2. Jackie

    at 9:02 am

    I think at some point the people moving out of Toronto will increase because the commuting in many cases doesn’t live up to the myth. When the 25 – 35 demographic starts coupling up and they start to realize a 30-40 minute commute from one side of dowtown Toronto to the other is essentially the same as a 30 minute express train ride from Oakville or Pickering a $450,000 townhouse with a yard starts looking better than a $450,000 condo.

    1. jeff316

      at 10:00 am

      The problem is that the myth goes both ways. More often than not, the internal calculation we make when comparing the intra-city trip vs. suburban train route is door-to-door in the former but not in the latter – add in 15 minutes either side for driving to/from station, plus a driven daycare pickup/dropoff on top of that (and additional commuting costs) and sadly, there are no easy decisions.

      1. Joe Q.

        at 11:01 am

        Excellent point. Commute times have to be compared apples-to-apples. The time it might take an Oakville resident to get from home to the GO Train platform is not negligible (especially if he or she has to drive around looking for a parking spot).

        1. Cool Koshur

          at 2:05 pm

          Good points.There are 4 key factors here. 1) How far is your home from GO station (mine is 5 mins drive or 40cents by bus. 2) Parking at GO station (Oakville GO has plenty of parking as compared to other stations. You will always find a spot). 3) Paid Parking (This is free as of now, then it is matter of time that commuters will start paying for it). 4) Trip cost (Oakville GO to Union is $7 one way. No cheap by any standards

          My door – door commute from Oakville to downtown is 1 hour and this is same when I used to live near TTC Main Station.

          Commuters on GO are “civilised” which is priceless as compared to TTC.

    2. Greg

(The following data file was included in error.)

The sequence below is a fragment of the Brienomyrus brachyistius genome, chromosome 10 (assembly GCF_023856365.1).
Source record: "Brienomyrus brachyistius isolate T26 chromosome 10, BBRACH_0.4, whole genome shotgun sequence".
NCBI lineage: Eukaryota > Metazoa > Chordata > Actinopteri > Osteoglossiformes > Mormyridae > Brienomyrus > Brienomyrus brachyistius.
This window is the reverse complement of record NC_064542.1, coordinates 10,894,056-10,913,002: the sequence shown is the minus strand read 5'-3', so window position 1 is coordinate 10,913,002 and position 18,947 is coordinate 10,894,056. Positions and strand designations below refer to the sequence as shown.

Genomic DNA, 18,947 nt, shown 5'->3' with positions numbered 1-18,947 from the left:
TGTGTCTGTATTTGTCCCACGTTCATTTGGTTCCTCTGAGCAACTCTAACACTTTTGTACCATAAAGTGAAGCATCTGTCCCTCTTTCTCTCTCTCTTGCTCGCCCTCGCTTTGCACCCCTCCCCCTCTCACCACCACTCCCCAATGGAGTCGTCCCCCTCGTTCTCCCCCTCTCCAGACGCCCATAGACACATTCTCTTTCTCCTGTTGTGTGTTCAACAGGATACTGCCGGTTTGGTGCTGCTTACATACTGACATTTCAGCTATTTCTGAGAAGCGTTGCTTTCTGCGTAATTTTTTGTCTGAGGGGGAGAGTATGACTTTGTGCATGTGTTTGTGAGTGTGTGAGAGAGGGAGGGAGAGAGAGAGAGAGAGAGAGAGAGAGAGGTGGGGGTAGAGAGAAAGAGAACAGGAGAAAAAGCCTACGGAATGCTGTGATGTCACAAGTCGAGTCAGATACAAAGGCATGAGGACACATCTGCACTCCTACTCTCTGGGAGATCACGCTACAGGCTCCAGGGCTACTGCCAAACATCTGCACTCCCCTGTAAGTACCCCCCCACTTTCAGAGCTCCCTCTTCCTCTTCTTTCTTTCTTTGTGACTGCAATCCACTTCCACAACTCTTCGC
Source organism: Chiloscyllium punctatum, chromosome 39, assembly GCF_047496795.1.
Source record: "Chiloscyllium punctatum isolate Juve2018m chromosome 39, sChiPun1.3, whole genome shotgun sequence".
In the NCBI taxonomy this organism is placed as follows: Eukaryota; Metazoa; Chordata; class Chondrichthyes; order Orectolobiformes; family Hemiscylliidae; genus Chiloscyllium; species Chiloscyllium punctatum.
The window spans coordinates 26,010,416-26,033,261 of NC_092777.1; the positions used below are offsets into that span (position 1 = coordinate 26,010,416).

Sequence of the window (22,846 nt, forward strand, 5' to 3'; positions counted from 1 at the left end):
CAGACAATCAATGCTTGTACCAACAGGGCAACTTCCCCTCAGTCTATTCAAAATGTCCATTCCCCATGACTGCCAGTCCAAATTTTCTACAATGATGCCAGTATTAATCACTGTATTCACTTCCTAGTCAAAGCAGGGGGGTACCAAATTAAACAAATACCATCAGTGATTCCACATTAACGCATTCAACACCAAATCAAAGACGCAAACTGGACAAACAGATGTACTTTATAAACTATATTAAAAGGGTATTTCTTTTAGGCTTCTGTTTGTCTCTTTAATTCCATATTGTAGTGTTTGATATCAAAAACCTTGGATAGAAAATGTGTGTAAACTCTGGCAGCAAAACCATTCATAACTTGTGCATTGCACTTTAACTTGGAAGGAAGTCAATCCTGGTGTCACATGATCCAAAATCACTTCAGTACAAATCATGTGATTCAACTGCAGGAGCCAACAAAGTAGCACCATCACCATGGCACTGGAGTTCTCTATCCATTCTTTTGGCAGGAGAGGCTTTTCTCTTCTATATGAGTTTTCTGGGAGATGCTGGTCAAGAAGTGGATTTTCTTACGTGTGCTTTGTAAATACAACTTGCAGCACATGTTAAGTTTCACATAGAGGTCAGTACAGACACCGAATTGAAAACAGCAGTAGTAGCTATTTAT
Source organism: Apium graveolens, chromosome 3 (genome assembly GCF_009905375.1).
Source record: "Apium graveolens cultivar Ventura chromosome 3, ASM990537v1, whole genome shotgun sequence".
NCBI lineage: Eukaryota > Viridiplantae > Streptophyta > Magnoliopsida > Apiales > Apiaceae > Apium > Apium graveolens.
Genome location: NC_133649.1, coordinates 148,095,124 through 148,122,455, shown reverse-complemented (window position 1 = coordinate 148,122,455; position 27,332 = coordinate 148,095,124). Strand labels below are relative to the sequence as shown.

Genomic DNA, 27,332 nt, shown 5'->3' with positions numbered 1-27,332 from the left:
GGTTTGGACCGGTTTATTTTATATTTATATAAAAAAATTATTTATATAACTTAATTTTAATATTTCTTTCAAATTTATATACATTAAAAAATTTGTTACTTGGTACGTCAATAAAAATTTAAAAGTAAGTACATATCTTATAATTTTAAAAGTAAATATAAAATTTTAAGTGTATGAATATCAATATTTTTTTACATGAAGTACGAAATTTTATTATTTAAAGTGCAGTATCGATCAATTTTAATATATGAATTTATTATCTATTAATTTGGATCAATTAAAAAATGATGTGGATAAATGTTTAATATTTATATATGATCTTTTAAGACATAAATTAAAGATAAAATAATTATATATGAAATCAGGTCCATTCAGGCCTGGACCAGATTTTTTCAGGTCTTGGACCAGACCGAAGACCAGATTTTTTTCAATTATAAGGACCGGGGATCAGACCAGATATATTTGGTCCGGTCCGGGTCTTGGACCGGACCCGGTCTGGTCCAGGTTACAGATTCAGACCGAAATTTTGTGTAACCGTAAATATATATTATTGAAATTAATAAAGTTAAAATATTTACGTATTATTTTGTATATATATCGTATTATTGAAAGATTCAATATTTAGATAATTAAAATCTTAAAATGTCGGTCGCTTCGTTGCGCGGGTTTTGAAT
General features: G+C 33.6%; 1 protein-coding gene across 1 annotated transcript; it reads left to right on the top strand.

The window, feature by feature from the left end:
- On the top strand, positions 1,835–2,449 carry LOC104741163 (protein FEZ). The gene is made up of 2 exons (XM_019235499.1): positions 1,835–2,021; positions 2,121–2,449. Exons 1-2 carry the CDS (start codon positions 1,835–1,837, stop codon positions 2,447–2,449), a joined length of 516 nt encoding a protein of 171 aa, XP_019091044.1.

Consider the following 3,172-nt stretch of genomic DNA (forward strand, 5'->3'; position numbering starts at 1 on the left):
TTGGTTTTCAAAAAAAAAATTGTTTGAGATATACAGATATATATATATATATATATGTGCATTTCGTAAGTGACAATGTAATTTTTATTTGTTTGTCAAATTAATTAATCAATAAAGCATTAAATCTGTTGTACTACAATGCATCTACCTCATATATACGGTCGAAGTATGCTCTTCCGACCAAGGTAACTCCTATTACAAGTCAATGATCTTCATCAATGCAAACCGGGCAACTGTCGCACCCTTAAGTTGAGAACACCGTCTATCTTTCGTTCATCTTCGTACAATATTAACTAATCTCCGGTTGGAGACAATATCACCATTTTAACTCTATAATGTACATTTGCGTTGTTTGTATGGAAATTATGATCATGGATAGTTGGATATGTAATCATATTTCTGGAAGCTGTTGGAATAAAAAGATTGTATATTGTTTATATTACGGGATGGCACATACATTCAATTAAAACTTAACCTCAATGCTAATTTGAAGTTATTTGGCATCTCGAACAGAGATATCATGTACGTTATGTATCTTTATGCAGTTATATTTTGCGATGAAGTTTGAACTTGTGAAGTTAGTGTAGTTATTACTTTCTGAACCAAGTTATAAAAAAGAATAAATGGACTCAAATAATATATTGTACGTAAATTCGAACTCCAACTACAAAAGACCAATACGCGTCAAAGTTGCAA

at 12:52 pm

      My wife and I moved out of a condo into a ‘suburbian dream house’ loaded with bonus rooms that collected dust…we lasted 6 years commuting the 401 everyday between Durham region and Toronto, and it sucked the life out of us. I admit to becoming a bad person on the highways, while I raced to/from daycares on time. We sold and moved back into the city into a smaller home, and we absolutely love it. I have a whole new appreciation for the TTC!

    3. Alex

      at 3:15 pm

      There is a huge difference in terms of stress though when you factor in the train frequency. Nobody worries about when they head home to the subway, because it runs every couple minutes. If your train only runs every 30 minutes though then you have to worry about which one you catch, and if you have to run for it (I take a bus that runs every half hour and it is really annoying). During rush hour it’s a lot better, at least on the Lakeshore lines, with trains every 15 min or so, but it’s still not the same as being able to leave whenever you want. Plus there is just general stress associated with commuting long distances, e.g. traffic or delays. Health-wise a shorter commute is a lot better for you.

  3. Geoff

    at 9:47 am

    John Tory should win the election… but the man can’t get elected dog catcher and will undoubtedly say something stupid, thereby denying the city the opportunity to deny Olivia Chow a government job for the first time in her life.

        1. Libertarian

          at 12:24 pm